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12 Days: Viaje

In this month of skeletons and zombies and pumpkin spice (link), it felt appropriate to watch Paz Fábrega’s minute Costa Rican romance Viaje from 2015 begin at a costume party. It was this month’s pick for Las Kikas Cine Club.

As Viaje begins, a lonely young man in a bear costume hits on a woman on the stairs at a house party. It’s not clear what her costume is, or if she’s wearing a costume at all. She rejects his advance, but a few minutes later returns and corners the bear in the bathroom. They kiss and leave the party together. A drunken romance begins.

Pedro (Fernando Bolaños) is the bear and Luciana (Kattia González) is the “girl” — spoiler alert — it turns out the young woman’s costume is of herself wearing what she would have worn in kindergarten. Nobody gets it without her explanation, which she finally gives to a stranger at the end of the film. So, is this a tale of goldilocks and the bear? Red riding hood and the wolf?

Leaving the party, the two flirt in the back of a cab. The conversation turns to a rejection of monogamy and the construction of an imagined life together with queer polyamorous couples taking care of their children on the weekends so that they can still go out with other people, or each other. The cab driver interjects, calls this attitude selfish, and suggests that when Luciana has her first child her mothering instincts will kick in.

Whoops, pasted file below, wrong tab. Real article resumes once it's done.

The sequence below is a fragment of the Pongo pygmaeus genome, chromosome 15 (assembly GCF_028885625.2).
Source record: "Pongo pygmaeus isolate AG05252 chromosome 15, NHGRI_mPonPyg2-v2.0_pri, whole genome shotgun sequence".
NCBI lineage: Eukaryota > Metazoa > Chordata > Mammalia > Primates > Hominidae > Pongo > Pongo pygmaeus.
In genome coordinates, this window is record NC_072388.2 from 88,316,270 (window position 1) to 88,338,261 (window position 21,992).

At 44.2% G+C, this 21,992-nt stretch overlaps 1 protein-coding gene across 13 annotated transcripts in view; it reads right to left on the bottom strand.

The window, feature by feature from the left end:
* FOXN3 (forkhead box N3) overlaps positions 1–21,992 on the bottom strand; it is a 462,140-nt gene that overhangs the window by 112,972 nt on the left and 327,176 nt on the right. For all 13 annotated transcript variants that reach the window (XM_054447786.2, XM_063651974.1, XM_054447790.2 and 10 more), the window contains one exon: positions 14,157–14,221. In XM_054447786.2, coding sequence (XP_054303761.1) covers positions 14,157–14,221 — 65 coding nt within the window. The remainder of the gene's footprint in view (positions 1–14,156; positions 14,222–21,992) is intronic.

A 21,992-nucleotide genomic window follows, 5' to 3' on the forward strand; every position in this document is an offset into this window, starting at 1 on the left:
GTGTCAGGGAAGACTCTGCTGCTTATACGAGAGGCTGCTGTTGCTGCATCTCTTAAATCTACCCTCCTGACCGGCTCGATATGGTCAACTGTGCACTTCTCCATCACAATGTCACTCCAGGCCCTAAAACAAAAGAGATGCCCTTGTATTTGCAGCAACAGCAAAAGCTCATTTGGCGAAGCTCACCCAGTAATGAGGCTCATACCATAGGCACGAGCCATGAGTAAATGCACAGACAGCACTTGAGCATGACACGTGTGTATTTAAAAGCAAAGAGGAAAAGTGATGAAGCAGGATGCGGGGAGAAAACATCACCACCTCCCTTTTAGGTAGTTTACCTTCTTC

In the morning, Pedro has to leave for work. He is a graduate student in forest research and needs to travel to a remote forest outpost. He invites Luciana along. She can take a bus back into town after the first leg of the trip. And the journey of the title begins.

Before leaving, Pedro brings a pet fish in a plastic bag to be taken care of by a friend at a local aquarium shop. The fish in a bag was a nice callback to the theme of entrapment embodied by a goldfish in last month’s Las Kikas film pick, Pelo Malo. In the next scene, the two are talking about condoms. Pedro doesn’t like to be wrapped in plastic any more than the fish does. Is this Pedro turning in to an animal? Is Luciana in danger? Is the child predicted in the taxi about to be conceived. Or is this more of the flirtatious sexual exploration that started in the taxi earlier?

Soon the two are in the jungle, brushing their hands over a bed of plants that contract when touched. As the two disrobe in their tent and later at a swimming hole the story risks becoming a tale of Adam and Eve among the wonders of the Garden of Eden. Though it is unclear what the forbidden fruit is, or if there is an impending fall for indulging in this spontaneous journey. Will the two turn into animals? Will real animals come for them?

This is not that kind of story. The viaje is as much an internal one for Luciana as it is geographic. Luciana might want to rewind her life and play the part of a little girl, but we learn that a major change in her life will begin soon. She has a boyfriend on the other side of the globe that she hasn’t seen in a year. She is about to fly away to be with him. Following Pedro deeper into the jungle is not compatible with these plans. Our lovers must live in the moment.

Viaje is shot in a beautiful black and white that brings contrasts forward. The jungles of Costa Rica and the bodies of Pedro and Luciana might have been overwhelmed and lost in lush green if presented in color. The dialogue is sparse. Much is unsaid, revealed only through the movements of actors Bolaños and González.